Mystery continues to surround allegations of a link between the March 2018 poisoning attack on former Russian intelligence officer Sergey Skripal and the April 2015 poisoning of Bulgarian weapons industry businessman Emil Gebrev.
The link, according to claims by the website Bellingcat, takes the form of Sergey Fedotov, an officer of Russian military intelligence GRU, who the website said was in fact Denis Sergeev, a high-ranking GRU officer and graduate of Russia’s Military Diplomatic Academy.
Official interest in Bulgaria in the alleged poisoning of Gebrev and his son was revived by reports about claims that Fedotov was involved in both attacks.
In February 2019, it emerged that while the investigation into the Gebrev case had been suspended in April 2016, it had been resumed in October 2018 after Gebrev wrote to Prosecutor-General Sotir Tsatsarov saying that the businessman suspected that he had been poisoned with a substance from the Novichok family, the poison that the UK says was used in the Skripal attack.
In February, Tsatsarov confirmed that Fedotov had been in Bulgaria in 2015, arriving on February 5, departing on February 22, arriving again on April 24 and departing on April 28, and then arriving once more on May 23 and leaving on May 29.
It was on April 28 2015 that Gebrev fell ill while at a restaurant in Sofia. Gebrev went into a coma and was treated by military medical specialists for poisoning with an unknown substance. Gebrev’s son and the commercial director of his company also fell ill with signs of poisoning in the days after his collapse, albeit with lesser symptoms, Bellingcat said.
Tests do not appear to have confirmed the identity of the substance used against Gebrev. Tsatsarov has told the media that no chemicals listed in the Convention on Chemical Weapons had been found in tests on the substance. However, Bellingcat quoted experts as saying that Novichok was not on the CWC list.
In mid-February, there were talks on the case between UK ambassador in Sofia Emma Hopkins, Prime Minister Boiko Borissov, Interior Minister Mladen Marinov, security and intelligence chiefs, and Tsatsarov.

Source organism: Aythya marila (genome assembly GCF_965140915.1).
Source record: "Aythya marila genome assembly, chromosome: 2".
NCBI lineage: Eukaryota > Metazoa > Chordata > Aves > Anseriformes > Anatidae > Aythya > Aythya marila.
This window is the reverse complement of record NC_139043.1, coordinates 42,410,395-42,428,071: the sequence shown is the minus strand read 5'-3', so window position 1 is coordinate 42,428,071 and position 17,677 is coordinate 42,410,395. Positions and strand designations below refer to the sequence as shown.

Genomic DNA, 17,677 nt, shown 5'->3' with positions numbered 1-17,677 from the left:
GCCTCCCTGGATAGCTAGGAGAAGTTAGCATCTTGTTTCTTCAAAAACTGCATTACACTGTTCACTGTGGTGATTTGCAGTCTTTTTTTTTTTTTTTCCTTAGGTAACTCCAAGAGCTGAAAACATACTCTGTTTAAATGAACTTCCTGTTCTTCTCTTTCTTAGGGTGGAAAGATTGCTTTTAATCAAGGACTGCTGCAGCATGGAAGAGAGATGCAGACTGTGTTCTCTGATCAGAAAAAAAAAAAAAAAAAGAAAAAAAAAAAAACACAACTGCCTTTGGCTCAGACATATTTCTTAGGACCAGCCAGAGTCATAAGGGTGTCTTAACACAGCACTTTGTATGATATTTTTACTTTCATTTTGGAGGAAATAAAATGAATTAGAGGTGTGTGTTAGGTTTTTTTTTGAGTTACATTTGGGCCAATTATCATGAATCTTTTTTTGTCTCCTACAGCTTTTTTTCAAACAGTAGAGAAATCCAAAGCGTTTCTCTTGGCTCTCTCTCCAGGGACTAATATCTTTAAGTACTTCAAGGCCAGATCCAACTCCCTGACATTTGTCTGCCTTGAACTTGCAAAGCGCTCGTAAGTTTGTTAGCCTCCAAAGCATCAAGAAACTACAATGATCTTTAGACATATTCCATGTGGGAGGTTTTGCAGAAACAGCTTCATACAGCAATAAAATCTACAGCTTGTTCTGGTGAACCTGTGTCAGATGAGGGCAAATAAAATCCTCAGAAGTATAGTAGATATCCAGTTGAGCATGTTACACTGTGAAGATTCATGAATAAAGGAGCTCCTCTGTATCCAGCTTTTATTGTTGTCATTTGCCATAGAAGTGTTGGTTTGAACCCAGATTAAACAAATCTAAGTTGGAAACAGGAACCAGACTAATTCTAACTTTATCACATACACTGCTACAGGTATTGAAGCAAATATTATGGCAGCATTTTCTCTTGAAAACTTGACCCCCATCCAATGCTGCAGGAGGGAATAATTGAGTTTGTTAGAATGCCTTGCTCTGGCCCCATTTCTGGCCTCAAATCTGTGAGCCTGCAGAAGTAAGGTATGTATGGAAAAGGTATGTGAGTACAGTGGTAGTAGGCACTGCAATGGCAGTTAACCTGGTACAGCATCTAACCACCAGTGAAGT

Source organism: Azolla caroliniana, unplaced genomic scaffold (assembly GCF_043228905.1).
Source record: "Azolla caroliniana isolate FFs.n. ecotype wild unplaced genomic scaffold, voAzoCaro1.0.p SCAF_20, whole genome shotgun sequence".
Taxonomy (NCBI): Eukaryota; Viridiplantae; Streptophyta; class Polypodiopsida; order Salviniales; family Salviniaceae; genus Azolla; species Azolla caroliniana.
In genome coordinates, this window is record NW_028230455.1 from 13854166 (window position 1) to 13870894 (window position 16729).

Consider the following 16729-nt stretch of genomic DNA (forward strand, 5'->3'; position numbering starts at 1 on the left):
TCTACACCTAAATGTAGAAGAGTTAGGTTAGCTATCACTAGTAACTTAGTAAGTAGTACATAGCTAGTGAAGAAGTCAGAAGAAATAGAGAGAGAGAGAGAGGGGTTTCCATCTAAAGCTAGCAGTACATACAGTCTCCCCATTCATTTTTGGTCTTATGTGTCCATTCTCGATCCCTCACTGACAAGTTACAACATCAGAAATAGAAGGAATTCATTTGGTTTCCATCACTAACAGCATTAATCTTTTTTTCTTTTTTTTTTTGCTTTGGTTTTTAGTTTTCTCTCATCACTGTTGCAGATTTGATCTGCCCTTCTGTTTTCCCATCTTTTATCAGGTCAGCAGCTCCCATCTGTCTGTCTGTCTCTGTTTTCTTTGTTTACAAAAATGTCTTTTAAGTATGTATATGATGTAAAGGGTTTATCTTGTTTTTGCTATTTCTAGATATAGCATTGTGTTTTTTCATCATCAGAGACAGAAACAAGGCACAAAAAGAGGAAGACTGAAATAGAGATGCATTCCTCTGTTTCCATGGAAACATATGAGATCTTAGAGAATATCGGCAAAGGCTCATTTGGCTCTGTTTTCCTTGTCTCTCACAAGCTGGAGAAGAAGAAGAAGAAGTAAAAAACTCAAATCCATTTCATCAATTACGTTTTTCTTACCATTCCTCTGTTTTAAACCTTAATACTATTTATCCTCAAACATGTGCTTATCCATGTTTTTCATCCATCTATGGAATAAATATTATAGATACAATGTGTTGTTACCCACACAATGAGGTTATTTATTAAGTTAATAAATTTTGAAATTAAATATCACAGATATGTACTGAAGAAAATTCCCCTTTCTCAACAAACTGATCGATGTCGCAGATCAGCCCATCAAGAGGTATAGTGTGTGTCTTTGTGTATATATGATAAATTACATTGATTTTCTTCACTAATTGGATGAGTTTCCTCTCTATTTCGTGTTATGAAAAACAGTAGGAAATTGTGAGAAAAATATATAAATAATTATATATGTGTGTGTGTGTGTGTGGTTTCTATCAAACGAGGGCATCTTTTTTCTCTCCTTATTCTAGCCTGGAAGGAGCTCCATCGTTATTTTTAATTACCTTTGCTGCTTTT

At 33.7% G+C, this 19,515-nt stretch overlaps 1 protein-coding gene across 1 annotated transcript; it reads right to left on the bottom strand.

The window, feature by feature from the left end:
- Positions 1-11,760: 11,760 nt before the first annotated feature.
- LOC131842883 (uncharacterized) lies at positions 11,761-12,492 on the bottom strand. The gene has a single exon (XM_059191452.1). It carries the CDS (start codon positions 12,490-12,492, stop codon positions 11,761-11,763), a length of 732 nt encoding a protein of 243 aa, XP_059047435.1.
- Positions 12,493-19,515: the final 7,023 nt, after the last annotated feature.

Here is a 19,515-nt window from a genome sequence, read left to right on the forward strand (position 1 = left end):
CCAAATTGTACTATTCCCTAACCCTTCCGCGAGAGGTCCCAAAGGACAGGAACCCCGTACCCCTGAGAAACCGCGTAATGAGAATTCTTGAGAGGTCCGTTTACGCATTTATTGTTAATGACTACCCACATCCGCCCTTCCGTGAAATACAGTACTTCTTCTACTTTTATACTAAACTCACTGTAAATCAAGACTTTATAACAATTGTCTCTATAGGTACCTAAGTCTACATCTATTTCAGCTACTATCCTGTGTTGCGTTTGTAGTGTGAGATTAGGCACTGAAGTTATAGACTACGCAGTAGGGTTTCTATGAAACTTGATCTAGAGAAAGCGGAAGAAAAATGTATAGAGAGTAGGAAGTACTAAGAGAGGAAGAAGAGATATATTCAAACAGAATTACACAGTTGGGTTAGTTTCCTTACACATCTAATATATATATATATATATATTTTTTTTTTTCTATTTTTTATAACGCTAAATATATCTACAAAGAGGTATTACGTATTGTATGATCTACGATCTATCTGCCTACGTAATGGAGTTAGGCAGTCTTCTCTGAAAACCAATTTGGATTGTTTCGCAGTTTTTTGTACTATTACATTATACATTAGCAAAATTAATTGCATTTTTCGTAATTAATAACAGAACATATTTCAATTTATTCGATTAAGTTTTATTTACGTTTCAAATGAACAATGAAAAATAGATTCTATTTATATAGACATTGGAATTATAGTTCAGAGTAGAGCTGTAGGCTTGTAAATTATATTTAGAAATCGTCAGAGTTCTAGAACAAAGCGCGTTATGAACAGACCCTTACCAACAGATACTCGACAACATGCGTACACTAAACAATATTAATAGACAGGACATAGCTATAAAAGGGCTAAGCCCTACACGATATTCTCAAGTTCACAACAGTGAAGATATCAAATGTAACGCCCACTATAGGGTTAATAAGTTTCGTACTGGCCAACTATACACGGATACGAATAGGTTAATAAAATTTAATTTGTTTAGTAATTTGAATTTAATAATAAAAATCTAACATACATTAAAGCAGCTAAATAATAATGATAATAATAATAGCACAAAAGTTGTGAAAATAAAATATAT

Marinov said afterwards that many lines of inquiry were being pursued. He said that small amounts of phosphorous organic matter had been found in Gebrev’s coffee and salad, but they were not thought to have been the cause of his illness because of the minute quantities involved.
Hopkins confirmed after the February 11 meeting that Bulgarian and UK authorities had been working together on the Gebrev case in recent months. In the days after the meeting between the British ambassador and the top-level Bulgarian authorities, reports said that UK intelligence officials were in Bulgaria in connection with the Gebrev case.
Tsatsarov has commented that some of the claims in the media regarding the Gebrev case are speculation rather than fact.
Since the flurry of statements and reports in the first half of February, there have been no further updates from the Prosecutor’s Office or any other state body in Bulgaria on the case. Technically, pre-trial proceedings have been initiated for attempted murder by an unknown perpetrator, meaning that if a decision is made to formally lodge charges in court, it would be customary for the Prosecutor’s Office to make a statement on the matter. Until then, mystery and speculation will continue to surround the alleged connection between the two cases.